Beyond the Peak: Four Levers to Address Quickly Plateauing Oncology Drug Sales
By Sean Walter and Maria Whitman
With the oncology market estimated to soon reach $100 billion, it is no wonder biopharma manufacturers hold high expectations for their cancer pipelines. However, many oncology products that launch today face the new challenge of quickly plateauing sales. Brands now reach peak sales as soon as 12 to 18 months after launch. This is counter to conventional expectations of high growth for at least 36 to 48 months. With sales plateauing faster at potentially lower levels in these launches, marketers must question what they know about historical launch success and adopt new mindsets to drive long-term organic growth.
What is Driving the Change in Time to Peak?
The change is being driven by a combination of the science, the competition and the evolving oncology landscape.
The science. Oncology has seen incredible advances in drug discovery in recent years, especially in targeted and biomarker-based therapies. The number of clinical trials that included a biomarker in 2014 more than doubled from 10 years earlier. These therapies provide specific, identifiable patient populations a better chance of response and therefore, improved clinical outcomes.
The majority of an eligible patient population receives a new biomarker-based therapy rapidly following launch, particularly if it is first-in-class. These therapies spike in sales, and then plateau quickly. As a result, manufacturers and marketers need to focus on incremental growth and the pursuit of new indications or other product launches to reach a product’s full potential.
The competition. Non-targeted therapies also face significant sales challenges to growth, due to competition. Zydelig launched in July 2014 as a first-in-class therapy and the only approved PI3-kinase inhibitor for chronic lymphocytic leukemia (CLL). Zydelig launched into a space that was already highly competitive – only four months after Imbruvica approval, two months after an Arzerra label expansion and one week before an Imbruvica label expansion, all in CLL. Further, Gazyva received a label expansion in CLL in January 2015. Looking at the pipeline, there are at least 21 PI3Ks in active phase 2 and phase 3 developments for a wide variety of indications (Figure 1). Though not all will compete in CLL directly, oncologists clearly will have multiple treatment options in addition to Zydelig, within and outside the class. And let’s not forget – in spite of significant innovation in categories such as CLL – oncologists still consider “watch and wait” a viable treatment strategy.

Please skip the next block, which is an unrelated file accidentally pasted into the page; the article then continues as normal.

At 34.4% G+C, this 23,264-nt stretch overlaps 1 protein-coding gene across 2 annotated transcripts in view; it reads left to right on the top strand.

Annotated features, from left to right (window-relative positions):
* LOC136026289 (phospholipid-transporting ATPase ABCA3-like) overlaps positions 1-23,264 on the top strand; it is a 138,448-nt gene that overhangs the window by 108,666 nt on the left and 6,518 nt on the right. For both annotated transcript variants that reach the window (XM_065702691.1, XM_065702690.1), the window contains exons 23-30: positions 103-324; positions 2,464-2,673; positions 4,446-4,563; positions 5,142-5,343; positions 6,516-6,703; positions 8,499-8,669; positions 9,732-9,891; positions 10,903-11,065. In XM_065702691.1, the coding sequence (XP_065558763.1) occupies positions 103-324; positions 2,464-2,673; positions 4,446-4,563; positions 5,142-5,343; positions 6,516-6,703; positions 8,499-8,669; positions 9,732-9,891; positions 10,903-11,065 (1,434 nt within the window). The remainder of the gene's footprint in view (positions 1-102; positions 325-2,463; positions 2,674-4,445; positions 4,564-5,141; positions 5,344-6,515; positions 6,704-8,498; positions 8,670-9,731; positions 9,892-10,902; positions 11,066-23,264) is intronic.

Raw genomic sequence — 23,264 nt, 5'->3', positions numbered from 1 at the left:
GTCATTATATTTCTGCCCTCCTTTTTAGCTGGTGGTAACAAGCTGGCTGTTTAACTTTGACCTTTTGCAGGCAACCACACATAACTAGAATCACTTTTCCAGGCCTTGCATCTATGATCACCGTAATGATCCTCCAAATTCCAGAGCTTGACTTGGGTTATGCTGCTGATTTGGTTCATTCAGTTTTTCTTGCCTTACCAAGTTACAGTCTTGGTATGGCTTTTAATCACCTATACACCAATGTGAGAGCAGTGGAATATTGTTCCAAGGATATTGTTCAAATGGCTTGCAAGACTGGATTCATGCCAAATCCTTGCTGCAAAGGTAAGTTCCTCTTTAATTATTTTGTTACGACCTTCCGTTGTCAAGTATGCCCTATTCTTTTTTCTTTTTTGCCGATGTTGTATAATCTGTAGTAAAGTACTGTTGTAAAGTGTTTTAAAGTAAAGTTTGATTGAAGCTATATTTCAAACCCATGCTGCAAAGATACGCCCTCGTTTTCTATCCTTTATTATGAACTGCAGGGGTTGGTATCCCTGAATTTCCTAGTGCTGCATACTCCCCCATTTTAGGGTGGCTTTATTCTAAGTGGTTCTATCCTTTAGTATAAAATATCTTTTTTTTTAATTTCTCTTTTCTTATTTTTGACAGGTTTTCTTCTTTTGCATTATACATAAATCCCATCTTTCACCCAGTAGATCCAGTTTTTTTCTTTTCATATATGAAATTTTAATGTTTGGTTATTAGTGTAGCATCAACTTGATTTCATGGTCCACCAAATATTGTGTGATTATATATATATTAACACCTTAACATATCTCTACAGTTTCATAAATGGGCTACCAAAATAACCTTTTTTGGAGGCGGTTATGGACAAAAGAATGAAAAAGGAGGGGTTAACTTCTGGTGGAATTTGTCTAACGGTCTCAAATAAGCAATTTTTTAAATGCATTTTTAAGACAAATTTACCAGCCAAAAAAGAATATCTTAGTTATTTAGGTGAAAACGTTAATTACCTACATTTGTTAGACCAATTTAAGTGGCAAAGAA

This pace of innovation is a boon to patients and gives oncologists more options. However, this also means manufacturers face a significant risk that unless marketers can adequately convey the patient and usage scenario, oncologists could limit treatment choices to manage complexity.
The landscape. This dynamic means marketing communication to oncologists is more important than ever, yet changes in the health care landscape raise barriers to conventional promotional tactics.
ZS’s AccessMonitor™ report, which examines sales rep access to over 400,000 U.S. physicians, identifies oncologists as specialists with very restrictive access: Seventy-three percent of U.S. oncologists restrict time with sales representatives. This limits the ability to deliver the right messages about the right patients for the right products. Add to this the continued consolidation of oncology clinics and more aggressive adoption pathways, and manufacturers are left to target an increasingly concentrated layer of treatment decision-makers who may not be reachable through conventional promotional channels.
 "Cancer drug market looms toward $100B, thanks to costly targeted therapies," FiercePharma, June 8, 2014.
Beyond the Peak: Four Levers to Address Quickly Plateauing Oncology Drug Sales (continued)
How do Oncology Marketers Need to Adjust?
These changes in science, competition and landscape do not alter the fact that manufacturers still need strong launch strategies, but demand the adoption of a new mindset to generate steady, sustained growth using four actionable levers.
Sounds obvious, but getting the right message to the right clinical decision-makers is increasingly complex. Achieving the full potential of an indication requires sophisticated insight into the target patients and physicians.
Recently, one pharmaceutical company with a broadly indicated breast cancer drug noticed that while adoption rates were high, its supply team data showed doctors only prescribed the drug to the most severe cases. Armed with this information, the pharma company moved to better communicate the opportunity for broader use to physicians.
This company pursued and achieved a label amendment to better support the effort. As a result, the company experienced 10 percent growth over six months by treating patients with less severe cases who could still benefit from this breast cancer drug.